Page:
Every year in North Carolina approximately 5,500 women are diagnosed with invasive breast cancer. Although the
number of new cases remains high, advances in research are leading to improvements in both incidence rates and long-term survival, with nearly 90% of women living 5 or more years after diagnosis, and 80% living 10 or more. The Carolina Breast Cancer Study (CBCS) examines the causes of breast cancer in black and white women.
Begun in 1993, the study is run through the Lineberger Comprehensive Cancer Center and is also affiliated with the Gillings School of Global Public Health at the University of North Carolina at Chapel Hill. University Cancer Research Fund and the National Cancer Institute's Specialized Program of Research Excellence (SPORE) in breast cancer.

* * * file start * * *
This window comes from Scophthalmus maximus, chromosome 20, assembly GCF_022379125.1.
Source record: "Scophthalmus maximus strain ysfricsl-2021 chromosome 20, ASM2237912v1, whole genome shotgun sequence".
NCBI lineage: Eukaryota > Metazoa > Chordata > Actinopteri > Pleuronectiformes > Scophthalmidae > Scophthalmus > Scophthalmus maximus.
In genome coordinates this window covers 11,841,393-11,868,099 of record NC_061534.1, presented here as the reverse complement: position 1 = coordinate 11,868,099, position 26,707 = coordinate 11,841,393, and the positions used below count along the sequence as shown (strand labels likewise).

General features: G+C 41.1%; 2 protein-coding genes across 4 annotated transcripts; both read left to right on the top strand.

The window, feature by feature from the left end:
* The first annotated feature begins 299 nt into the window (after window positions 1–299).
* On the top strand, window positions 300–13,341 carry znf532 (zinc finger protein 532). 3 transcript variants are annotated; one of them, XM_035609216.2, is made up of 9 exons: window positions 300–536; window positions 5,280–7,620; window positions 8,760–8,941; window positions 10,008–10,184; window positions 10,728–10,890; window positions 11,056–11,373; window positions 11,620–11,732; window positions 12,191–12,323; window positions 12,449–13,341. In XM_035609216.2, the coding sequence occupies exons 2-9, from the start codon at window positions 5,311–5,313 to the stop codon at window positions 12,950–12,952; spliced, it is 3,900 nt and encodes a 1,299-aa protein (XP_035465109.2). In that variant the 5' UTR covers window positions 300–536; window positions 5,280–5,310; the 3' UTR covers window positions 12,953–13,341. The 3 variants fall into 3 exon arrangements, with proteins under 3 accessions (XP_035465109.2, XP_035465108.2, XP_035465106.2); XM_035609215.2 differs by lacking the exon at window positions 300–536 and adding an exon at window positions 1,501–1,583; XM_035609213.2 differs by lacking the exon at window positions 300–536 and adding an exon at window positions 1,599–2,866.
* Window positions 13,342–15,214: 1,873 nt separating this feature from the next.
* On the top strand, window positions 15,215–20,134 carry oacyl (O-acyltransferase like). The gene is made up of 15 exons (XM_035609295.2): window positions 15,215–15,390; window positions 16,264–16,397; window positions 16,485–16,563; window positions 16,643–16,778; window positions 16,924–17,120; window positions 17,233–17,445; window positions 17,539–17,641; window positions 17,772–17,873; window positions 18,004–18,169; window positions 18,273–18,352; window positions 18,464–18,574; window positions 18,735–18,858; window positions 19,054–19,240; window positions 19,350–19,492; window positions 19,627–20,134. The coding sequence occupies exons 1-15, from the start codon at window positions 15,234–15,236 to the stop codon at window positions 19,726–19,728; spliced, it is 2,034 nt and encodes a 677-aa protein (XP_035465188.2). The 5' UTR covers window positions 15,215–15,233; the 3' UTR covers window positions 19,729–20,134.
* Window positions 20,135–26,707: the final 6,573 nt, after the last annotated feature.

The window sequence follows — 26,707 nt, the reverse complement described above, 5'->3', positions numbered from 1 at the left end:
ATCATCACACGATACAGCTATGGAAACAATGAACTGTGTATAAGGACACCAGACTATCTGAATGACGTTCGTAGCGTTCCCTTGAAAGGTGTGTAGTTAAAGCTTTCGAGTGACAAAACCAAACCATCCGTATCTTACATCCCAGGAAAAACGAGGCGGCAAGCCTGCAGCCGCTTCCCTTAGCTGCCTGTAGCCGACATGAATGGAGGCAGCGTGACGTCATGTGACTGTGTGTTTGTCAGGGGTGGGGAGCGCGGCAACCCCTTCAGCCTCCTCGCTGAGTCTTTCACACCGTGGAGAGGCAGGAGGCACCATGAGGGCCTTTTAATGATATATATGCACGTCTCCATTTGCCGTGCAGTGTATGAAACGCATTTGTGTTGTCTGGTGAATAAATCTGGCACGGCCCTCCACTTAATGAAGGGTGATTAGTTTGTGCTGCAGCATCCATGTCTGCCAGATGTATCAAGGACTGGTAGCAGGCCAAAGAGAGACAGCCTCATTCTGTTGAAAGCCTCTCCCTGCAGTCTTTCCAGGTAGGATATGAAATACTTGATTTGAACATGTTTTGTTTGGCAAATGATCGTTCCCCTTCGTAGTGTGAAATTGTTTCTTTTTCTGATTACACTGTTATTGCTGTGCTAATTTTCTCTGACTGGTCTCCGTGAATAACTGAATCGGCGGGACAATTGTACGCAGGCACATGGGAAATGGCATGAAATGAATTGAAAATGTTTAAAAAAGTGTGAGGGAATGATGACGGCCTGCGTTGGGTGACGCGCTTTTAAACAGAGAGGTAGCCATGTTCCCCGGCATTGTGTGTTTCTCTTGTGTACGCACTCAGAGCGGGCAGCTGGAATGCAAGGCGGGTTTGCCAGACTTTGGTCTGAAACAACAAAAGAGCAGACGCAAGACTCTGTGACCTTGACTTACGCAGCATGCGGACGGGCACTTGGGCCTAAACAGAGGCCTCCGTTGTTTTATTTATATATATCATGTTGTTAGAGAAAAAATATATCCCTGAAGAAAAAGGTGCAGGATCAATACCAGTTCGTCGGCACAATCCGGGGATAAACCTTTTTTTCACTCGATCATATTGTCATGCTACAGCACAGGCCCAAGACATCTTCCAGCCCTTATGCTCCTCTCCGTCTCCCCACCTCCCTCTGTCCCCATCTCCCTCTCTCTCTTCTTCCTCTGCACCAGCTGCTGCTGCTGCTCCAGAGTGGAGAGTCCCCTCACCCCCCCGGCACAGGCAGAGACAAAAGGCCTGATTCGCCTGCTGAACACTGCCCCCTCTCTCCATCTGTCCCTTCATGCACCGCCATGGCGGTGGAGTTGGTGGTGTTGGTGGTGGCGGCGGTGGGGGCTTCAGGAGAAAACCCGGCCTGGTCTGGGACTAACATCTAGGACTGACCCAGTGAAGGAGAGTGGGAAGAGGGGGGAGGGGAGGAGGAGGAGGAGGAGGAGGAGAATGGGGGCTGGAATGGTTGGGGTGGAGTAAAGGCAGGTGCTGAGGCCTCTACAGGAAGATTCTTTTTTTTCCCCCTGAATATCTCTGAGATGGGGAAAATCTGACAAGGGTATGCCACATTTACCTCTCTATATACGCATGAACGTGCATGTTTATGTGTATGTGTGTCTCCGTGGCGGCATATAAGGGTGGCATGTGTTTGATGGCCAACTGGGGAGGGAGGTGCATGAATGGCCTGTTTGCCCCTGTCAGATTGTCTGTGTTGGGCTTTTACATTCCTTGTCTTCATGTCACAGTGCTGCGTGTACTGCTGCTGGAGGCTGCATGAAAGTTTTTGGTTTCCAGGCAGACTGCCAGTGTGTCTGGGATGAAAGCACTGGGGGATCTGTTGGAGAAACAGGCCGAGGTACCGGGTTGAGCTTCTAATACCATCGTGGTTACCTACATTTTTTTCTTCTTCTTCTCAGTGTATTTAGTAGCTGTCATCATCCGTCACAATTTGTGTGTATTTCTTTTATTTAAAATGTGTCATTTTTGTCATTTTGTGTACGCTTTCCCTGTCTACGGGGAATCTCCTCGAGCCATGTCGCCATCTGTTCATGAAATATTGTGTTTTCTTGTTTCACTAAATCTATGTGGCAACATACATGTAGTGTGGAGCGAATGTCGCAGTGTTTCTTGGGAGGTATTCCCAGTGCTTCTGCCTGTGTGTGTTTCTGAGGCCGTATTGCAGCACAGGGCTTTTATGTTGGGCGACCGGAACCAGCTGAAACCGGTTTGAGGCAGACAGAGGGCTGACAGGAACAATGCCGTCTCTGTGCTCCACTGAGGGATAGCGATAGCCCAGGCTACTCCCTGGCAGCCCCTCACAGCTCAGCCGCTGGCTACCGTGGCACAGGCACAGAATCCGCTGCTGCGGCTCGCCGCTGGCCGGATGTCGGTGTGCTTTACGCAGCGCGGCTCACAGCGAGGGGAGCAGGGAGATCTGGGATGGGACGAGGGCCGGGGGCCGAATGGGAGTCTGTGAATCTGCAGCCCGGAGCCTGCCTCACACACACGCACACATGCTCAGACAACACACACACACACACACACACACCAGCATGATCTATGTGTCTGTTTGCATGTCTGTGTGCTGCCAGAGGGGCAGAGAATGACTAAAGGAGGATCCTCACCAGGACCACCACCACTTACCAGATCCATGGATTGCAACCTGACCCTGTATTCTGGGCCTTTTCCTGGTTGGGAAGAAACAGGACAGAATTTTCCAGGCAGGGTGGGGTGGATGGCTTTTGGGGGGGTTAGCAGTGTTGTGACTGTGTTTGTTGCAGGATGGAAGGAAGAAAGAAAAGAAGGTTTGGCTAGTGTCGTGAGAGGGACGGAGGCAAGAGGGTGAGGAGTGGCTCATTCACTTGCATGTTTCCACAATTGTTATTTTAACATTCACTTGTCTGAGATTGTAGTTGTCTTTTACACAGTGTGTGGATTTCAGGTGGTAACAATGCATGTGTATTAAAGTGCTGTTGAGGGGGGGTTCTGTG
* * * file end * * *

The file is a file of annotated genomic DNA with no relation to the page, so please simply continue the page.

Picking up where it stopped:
We are currently enrolling participants in Phase III of the study, named in honor of State Senator Jeanne Hopkins Lucas (pictured on right). She was the first African-American female to serve in the North Carolina state senate, where she was a strong advocate for higher education. Senator Lucas died of breast cancer in March of 2007 at the age of 71.